Sunday TV Mass Homily – December 2, 2018

With the Christmas holiday and holyday less than a month away, many will identify with the verse in today’s Gospel: “beware that your hearts do not become drowsy from carousing and drunkenness and the anxieties of life, and that day catch you by surprise like a trap.” Sadly the hubbub and expectations of our cultural celebration of Christmas can allow this special time to degenerate into a trap of material expectations and of anxiety. The shopping, the wrapping, the cooking, the cards, the decorating, the parties, the travel, can become a trap of sorts when we lose the spiritual dimension of Christmas. As someone said, the season of Advent we begin today is not so much about preparing for Christmas day to come as preparing for Christ to come.

I love the traditions of this time of year – lights, special music and more. Gift giving is a beautiful expression of our love and concern for others. But the greatest gift we need to prepare for is the coming of Christ in time and at the end of time out of love for the salvation of souls, our own and others. Take time these busy days to reflect a moment on the truth that for Joseph and Mary preparing for the first Christmas meant a rugged pilgrimage to Bethlehem and lodging in a stable in order to do the Father’s will.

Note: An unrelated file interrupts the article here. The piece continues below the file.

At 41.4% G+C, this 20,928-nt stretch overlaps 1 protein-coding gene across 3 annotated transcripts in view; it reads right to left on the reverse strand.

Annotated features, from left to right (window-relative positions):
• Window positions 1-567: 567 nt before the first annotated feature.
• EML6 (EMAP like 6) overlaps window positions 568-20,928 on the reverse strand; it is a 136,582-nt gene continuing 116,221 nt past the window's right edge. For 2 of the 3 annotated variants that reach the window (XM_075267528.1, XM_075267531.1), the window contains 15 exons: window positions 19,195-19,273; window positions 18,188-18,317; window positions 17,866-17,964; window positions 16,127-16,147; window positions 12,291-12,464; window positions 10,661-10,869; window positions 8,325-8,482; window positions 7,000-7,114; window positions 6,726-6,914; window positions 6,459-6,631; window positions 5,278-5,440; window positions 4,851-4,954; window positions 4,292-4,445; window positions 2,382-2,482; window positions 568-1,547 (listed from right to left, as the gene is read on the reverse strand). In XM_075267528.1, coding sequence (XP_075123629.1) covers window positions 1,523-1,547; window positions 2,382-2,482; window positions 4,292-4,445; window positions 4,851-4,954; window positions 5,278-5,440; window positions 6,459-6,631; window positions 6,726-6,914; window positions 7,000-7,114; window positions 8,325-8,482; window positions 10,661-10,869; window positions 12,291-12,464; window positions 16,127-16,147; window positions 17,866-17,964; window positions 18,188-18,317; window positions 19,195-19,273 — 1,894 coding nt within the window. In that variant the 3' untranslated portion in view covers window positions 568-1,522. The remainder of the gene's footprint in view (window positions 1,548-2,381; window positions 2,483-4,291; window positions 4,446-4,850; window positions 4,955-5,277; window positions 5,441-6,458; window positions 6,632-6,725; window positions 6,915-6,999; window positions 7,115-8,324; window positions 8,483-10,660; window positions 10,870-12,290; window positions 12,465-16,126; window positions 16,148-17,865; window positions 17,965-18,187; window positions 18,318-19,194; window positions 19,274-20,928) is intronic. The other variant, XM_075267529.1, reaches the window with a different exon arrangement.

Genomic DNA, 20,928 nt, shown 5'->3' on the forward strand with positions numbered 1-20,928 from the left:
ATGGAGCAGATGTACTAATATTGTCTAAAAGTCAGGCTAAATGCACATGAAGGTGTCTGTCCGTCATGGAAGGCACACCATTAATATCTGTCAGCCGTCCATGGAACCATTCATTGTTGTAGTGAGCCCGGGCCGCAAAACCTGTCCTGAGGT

The Church delays decorating with red and gold or adding lights and glitter for a purpose. In Advent each of us has the opportunity to go on pilgrimage in anticipation of remembering Christ’s birth and in anticipation of when he comes again. That day Jesus talked about in Luke’s gospel is not the celebration of his birthday, but the Day of Judgment which will come to each of us and to the world. We also have the opportunity to re-acknowledge his coming to us each day especially in the Holy Eucharist. The Gospel of Luke sets forth clearly: “Be vigilant at all times and pray that you have the strength to escape the tribulations that are imminent and to stand before the Son of Man.” What a humbling thought that we will stand before the Son of Man and give an accounting not of how well we have shopped and celebrated this year but of how well we have lived and loved all our years.

There is one benefit from the consumer focus of this time of year; it offers us the challenge to come to grips with what is most important or rather who is. To prepare spiritually for December 25 and for the coming of the Lord in all his manifestations on our Advent pilgrimage we need to watch, we need to pray and we need to grow in holiness.

To watch means to take the time to look around us and at ourselves and see what is really going on. Are we running at another’s pace or our own? Do we notice God’s presence in our lives or do we relegate him to a task? Do we see each day as a gift to be used well or a block of time to be scheduled. Do we see others as fellow members of God’s family or an obstacle to or vehicle for getting what we want? We need to watch for what is directing our lives every day and make amends if necessary.